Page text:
Staten Island Man Gets Slammed Twice: First in Sandy, Now In Target Security Breach

security breach imageTalk about bad luck.  A Staten Island resident whose home was completely destroyed in Hurricane Sandy says that his Target account was part of the recent security breach that exposed about 40 million bank accounts to fraudulent activity.  For him, this double whammy of bad luck involves the inability to get reimbursed for Hurricane Sandy damages and having money stolen out of his bank account.

Waiting for Insurance Assistance

According to, Staten Island resident Emilio Langilotti’s home near Crescent Beach in Great Kills was completely destroyed in Hurricane Sandy.  In fact, during the storm, he had to wait on his roof for more than five hours before he could even attempt to swim to a neighbor’s house to safety and broke his wrist in the process.  He says that his 2012 Christmas was beyond dismal.

After waiting months to receive any government assistance or insurance proceeds, his life started to return to normal.  He has been working 10 hours a day for the past year to save money and try to build a better life for himself.  Then he discovered that all of his savings had been stolen.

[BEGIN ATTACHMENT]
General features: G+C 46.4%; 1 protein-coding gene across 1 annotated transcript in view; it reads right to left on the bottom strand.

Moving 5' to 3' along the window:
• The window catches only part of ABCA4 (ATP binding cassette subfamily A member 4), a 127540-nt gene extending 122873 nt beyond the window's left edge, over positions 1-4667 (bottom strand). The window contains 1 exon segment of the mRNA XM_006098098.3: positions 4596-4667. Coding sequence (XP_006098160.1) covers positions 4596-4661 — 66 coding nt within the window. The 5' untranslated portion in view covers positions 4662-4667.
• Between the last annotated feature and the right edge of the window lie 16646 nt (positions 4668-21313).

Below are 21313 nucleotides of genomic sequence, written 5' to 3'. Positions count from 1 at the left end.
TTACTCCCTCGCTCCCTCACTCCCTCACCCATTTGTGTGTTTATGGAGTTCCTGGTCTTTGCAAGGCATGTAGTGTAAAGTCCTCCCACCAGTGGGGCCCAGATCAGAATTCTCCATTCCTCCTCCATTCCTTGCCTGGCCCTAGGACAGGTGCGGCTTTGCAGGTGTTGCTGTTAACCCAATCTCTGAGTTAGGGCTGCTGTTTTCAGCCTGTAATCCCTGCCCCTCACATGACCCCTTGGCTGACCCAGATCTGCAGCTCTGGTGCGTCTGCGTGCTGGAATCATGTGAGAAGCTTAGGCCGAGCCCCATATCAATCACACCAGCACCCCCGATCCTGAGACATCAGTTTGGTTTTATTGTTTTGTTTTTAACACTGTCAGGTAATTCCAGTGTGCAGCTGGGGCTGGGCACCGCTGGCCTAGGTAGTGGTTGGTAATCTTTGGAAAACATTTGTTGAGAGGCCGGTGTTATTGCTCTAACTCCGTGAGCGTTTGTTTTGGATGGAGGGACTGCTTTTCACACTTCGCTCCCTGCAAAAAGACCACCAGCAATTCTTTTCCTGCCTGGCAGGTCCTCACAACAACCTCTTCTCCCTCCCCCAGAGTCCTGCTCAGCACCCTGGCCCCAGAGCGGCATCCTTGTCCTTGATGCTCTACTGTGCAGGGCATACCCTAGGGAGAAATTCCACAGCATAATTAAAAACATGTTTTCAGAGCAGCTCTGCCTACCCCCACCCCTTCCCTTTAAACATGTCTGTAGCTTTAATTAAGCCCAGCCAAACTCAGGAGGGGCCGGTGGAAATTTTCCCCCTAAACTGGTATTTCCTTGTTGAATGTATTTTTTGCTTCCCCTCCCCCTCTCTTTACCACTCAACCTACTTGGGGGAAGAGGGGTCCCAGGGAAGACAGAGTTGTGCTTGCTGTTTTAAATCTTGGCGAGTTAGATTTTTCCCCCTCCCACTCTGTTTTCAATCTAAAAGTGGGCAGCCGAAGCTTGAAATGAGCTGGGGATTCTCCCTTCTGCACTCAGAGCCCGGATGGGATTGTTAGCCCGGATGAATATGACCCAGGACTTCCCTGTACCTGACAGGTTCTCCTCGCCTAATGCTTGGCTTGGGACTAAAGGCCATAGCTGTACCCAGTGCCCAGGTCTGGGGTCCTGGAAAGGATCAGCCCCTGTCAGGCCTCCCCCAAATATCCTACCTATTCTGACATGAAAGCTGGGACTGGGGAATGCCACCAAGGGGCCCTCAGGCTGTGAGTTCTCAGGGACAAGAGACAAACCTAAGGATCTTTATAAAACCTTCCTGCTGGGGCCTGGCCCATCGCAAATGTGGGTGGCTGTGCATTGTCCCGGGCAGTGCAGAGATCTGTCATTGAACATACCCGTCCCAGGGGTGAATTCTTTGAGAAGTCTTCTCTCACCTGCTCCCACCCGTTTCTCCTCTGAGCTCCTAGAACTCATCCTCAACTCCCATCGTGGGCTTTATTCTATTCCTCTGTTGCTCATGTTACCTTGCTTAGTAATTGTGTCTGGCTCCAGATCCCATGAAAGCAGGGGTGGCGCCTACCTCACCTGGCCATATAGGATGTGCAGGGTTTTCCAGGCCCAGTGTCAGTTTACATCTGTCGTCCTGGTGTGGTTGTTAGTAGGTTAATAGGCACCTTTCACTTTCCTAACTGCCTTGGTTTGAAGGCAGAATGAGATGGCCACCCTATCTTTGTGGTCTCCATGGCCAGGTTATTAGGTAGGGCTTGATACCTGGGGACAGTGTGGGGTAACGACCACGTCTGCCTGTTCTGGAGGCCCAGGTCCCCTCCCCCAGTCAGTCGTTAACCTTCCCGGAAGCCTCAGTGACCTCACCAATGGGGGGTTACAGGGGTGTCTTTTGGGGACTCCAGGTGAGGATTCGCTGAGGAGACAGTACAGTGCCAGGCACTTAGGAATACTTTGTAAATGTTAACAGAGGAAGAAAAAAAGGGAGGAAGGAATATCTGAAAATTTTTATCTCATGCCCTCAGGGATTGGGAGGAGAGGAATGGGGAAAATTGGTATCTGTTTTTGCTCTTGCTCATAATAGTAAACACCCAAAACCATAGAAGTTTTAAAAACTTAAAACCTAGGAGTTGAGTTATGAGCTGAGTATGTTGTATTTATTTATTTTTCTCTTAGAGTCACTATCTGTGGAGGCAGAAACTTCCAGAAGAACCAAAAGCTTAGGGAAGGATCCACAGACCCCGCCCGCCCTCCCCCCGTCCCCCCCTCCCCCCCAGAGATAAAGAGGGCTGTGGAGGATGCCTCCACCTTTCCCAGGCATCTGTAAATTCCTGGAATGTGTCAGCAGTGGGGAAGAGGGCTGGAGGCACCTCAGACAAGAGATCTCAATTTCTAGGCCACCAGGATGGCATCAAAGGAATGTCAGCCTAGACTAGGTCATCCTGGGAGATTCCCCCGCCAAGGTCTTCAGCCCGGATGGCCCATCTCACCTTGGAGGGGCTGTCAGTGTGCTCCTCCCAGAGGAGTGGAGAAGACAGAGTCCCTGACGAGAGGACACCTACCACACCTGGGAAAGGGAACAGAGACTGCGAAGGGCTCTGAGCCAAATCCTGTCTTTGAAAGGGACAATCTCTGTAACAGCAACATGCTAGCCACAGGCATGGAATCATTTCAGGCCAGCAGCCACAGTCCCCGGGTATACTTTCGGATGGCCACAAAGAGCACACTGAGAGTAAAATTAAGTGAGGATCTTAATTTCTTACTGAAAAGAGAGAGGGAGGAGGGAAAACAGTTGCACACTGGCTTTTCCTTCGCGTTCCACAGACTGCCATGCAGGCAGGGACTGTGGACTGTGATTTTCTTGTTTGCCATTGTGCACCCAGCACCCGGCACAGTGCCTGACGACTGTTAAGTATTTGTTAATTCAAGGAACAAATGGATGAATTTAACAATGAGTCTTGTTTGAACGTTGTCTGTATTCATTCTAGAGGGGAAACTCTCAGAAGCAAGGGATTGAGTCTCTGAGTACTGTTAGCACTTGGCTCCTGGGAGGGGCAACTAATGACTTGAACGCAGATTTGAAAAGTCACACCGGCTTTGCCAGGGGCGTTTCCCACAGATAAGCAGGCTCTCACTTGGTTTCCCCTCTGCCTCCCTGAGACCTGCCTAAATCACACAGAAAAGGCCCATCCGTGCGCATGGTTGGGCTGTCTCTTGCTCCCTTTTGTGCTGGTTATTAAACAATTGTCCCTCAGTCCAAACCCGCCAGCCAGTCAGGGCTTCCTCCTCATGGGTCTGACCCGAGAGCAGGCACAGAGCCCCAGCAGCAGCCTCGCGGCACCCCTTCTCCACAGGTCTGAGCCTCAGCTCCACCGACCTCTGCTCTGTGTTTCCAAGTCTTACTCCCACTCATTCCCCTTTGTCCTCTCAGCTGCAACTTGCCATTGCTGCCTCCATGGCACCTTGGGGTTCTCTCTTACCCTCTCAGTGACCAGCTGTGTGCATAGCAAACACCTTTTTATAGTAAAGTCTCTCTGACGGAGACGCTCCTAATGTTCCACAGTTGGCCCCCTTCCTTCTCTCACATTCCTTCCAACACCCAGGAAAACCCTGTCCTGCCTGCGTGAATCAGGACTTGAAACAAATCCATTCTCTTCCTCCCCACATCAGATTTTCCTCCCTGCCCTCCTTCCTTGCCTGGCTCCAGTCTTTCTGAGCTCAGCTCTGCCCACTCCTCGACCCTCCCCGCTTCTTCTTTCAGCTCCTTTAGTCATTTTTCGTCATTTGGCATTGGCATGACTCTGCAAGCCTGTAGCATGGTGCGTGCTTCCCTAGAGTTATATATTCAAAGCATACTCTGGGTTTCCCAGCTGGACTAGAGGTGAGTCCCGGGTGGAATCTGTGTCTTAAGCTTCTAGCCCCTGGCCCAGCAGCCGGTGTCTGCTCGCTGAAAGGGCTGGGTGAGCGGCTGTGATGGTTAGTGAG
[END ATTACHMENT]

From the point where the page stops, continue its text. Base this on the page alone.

Langilotti says that he had gone to Target on November 25th and made some minor purchases.  A few days later, he received a phone call from asking him if he would authorize $1,800 worth of purchases.  He told them no and, thinking that was that, simply continued to work to save up for Christmas.  When he went to check his bank account to see how much he could spend, he saw that it was all gone.

Although Target says that its security breach only affected customers who made purchases from November 27th to December 15th, Langilotti says there simply isn’t any other explanation.  Amazon didn’t have an excuse for why its transaction went through after Langilotti denied authorization and is requiring him to submit a dispute form.

Homeowners Should Be Celebrating the Holidays This Year

Although Langilotti’s situation involves fraudulent activity on a whole different level that simply could not have been predicted, the majority of homeowners whose homes were damaged or destroyed in Hurricane Sandy last year should be celebrating the holidays this year.  It’s been over a full year since Superstorm Sandy hit, and insurance companies have had more than enough time to settle homeowners’ insurance claims – regardless of whatever complications or disputes needed to be addressed over the past 14 months.  Those who haven’t are likely engaging in bad faith insurance practices and can – and should – be taken to task for their actions.

If your insurance company has offered you a lowball settlement, denied your legitimate homeowners’ insurance claim for water, wind, roof or interior damage, miscalculated your insurance deductible or unreasonably delayed your claim, you may be able to take legal action against them.